7 towns in Aklan remain untouched by COVID-19

Boy Ryan B. Zabal
7 towns in Aklan remain untouched by COVID-19
Aklan also has the lowest number of coronavirus disease cases in Western Visayas

Seven towns in the province of Aklan have so far not registered cases of coronavirus since the start of pandemic said the Provincial Health Office (PHO-Aklan). These COVID-19-free towns are Buruanga, Batan, Tangalan, Nabas, Balete, New Washington and Madalag.

Data from Aklan Provincial Epidemiology Surveillance and Response Unit as of Friday, August 14 showed Kalibo with the most number of SARS-CoV-2 infections with 7, Numancia has 4 cases, Malinao, Banga and Libacao with 3 each. Ibajay with two cases, and Altavas, Lezo, Makato and Malay have one each.

To date, the province has the lowest number of COVID-19 cases in Western Visayas with 26, while 13 have already recovered. Aklan’s lone recorded fatality was from Numancia, Aklan.

PHO-Aklan also reported 5,708 overseas Filipino workers and locally stranded individuals (LSIs) have returned home to the province. From that figure, 5,268 or 92% were cleared of the coronavirus and have completed the mandatory 14-day quarantine.

The capital town of Kalibo had the most number of LSIs and returning OFs with 687 followed by Ibajay with 592 and New Washington with 581. Lezo has the lowest number of LSIs /ROFs with 94.

A total of 1,210 persons were also tested using reverse transcription polymerase chain reaction (RT-PCR) or swab test. A total of 94 percent or 1,137 were negative for SARS-CoV-2, while 51 test results are still pending with the regional molecular laboratories.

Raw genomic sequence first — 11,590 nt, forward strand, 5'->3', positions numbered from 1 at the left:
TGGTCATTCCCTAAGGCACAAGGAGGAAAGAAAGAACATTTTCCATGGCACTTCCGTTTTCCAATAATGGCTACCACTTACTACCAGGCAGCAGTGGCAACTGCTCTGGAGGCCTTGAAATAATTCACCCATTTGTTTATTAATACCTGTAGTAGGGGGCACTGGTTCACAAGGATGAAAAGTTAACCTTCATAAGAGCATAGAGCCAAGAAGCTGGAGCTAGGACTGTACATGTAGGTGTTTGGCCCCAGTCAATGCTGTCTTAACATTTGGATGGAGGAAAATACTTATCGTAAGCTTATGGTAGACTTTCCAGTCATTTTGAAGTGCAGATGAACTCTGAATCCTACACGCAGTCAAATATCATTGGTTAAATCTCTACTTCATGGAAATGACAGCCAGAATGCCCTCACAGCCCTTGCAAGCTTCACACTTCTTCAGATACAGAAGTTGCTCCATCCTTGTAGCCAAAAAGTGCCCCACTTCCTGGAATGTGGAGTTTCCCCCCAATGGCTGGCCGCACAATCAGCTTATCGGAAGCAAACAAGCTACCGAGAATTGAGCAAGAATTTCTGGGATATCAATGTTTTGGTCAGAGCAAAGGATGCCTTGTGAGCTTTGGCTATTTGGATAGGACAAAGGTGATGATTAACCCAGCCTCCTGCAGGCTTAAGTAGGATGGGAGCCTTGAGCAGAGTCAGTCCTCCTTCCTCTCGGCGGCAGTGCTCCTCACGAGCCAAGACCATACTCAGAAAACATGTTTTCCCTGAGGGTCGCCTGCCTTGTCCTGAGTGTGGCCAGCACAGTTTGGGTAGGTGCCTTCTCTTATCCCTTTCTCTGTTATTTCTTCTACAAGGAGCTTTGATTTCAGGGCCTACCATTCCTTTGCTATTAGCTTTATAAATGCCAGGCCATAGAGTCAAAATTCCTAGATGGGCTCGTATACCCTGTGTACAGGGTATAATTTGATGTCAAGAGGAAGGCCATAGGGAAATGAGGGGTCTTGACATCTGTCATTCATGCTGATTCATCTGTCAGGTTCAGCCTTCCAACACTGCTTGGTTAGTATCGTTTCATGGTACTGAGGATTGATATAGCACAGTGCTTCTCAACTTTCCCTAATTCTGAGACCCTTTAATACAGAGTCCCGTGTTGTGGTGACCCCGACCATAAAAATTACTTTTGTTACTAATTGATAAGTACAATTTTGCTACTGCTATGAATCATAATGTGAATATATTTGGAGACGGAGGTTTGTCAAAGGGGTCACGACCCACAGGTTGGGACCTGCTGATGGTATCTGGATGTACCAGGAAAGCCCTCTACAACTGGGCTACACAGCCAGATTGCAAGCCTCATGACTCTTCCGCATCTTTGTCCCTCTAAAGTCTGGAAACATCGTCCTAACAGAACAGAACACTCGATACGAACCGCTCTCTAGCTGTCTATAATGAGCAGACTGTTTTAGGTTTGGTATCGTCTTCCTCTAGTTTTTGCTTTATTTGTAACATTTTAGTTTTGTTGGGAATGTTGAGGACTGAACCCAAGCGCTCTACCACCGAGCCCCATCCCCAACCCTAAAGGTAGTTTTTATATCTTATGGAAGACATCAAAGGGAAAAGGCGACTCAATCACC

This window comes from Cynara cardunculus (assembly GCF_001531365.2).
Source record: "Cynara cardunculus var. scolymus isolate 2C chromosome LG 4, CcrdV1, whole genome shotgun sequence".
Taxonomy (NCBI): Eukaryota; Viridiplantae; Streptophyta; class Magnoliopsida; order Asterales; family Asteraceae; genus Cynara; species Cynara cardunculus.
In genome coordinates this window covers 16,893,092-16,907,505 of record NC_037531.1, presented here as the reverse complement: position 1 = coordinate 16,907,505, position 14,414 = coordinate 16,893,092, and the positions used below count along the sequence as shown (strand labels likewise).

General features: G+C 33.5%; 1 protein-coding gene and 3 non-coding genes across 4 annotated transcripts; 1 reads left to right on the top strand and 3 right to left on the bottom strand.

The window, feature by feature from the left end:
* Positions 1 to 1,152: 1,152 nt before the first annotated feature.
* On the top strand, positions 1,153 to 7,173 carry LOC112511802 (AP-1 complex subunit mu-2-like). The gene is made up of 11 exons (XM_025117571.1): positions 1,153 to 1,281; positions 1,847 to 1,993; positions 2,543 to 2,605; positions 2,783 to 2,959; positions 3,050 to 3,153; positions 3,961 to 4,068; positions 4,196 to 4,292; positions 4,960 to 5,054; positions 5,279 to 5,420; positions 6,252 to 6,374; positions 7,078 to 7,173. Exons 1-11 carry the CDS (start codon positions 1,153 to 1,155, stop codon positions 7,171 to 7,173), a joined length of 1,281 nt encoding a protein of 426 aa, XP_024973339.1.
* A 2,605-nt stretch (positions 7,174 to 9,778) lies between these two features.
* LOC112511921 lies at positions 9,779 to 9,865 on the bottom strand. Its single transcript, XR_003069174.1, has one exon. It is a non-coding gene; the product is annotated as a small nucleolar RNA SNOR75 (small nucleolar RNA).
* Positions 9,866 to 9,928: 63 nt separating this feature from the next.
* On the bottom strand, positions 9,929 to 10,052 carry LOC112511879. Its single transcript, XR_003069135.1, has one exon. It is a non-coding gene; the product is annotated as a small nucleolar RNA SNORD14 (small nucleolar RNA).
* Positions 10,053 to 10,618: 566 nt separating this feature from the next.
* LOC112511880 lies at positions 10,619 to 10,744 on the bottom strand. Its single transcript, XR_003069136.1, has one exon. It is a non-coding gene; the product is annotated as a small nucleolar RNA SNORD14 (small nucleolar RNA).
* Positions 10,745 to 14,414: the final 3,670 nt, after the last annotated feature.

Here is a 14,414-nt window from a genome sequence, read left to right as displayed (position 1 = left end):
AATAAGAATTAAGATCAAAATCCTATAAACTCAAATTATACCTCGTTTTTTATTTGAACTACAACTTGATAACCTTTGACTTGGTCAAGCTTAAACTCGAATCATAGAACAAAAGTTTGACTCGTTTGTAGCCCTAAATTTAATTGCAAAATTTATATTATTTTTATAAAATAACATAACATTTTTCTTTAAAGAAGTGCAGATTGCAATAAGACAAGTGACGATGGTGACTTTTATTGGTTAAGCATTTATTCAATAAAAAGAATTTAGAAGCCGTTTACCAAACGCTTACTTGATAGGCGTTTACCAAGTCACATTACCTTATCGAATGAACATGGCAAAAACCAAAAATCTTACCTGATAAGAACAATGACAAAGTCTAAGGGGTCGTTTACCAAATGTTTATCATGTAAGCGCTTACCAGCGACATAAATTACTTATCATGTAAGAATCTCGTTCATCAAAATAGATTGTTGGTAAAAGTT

The Department of Health Western Visayas Center for Health Development has recorded 2,586 confirmed cases with 1,183 patients recovered from the virus. Death toll in the region reached 34.

A total of 1,369 active cases have been reported in 6 provinces and two highly urbanized cities as of August 14, while 99 coronavirus disease patients are still confined in health facilities.

Workers in Boracay in dire straits

Meanwhile, “We Are Boracay,” a group of marginalized workers in Boracay Island, appealed for help in light of coronavirus pandemic. They are calling for support and donations for the families and children of displaced workers who were left reeling from the impact of pandemic.

Rosario Moleta of “We Are Boracay” said the workers are having a hard time to stay positive since the community quarantine was introduced.

A majority of establishments in the island were forced to temporarily shut down or adopt the flexible work arrangement while livelihood opportunities of workers were also hit hard by the pandemic and travel restrictions of tourists.

Many business owners are struggling with their rentals and utilities payments, and zero bookings as international flights to Aklan are also banned.

It hasn’t been easy for workers who were already trying to make ends meet before the pandemic, especially those marginalized workers in Boracay Island. They are searching for other jobs, do have money or savings and were forced to rely for government aid to feed their families.

Hindi pa kami lubusang nakabangon sa trahedya ng kahirapan bunga ng pagsasara ng isla noong mga nagdaang taon at ngayon. Dahil sa kapabayaan ng gobyerno na magbigay ng ayuda sa mamamayan sa itong pandemya, mas lalong lumala ang aming buhay,” Moleta said.

(We have not fully recovered from the tragedy caused by the closure of the island last year, and now we are in this situation. Because government has completed abandoned helping the people suffering due to the pandemic, our life is getting more miserable.)

Boracay Island reopened for tourists of Western Visayas on June 16 to jump start the local economy. Despite the island’s allowing visitors, only 1,244 travelers in the region entered the prime tourist site from June 16 to August 9.

With reduced incomes and loss of work, the displaced workers of ‘We Are Boracay’ are seeking for financial aid to support the home-schooling of their children.

Moleta said workers also faced unprecedented stress, economic pressures and the long-term effects of pandemic are making the people desperate. –

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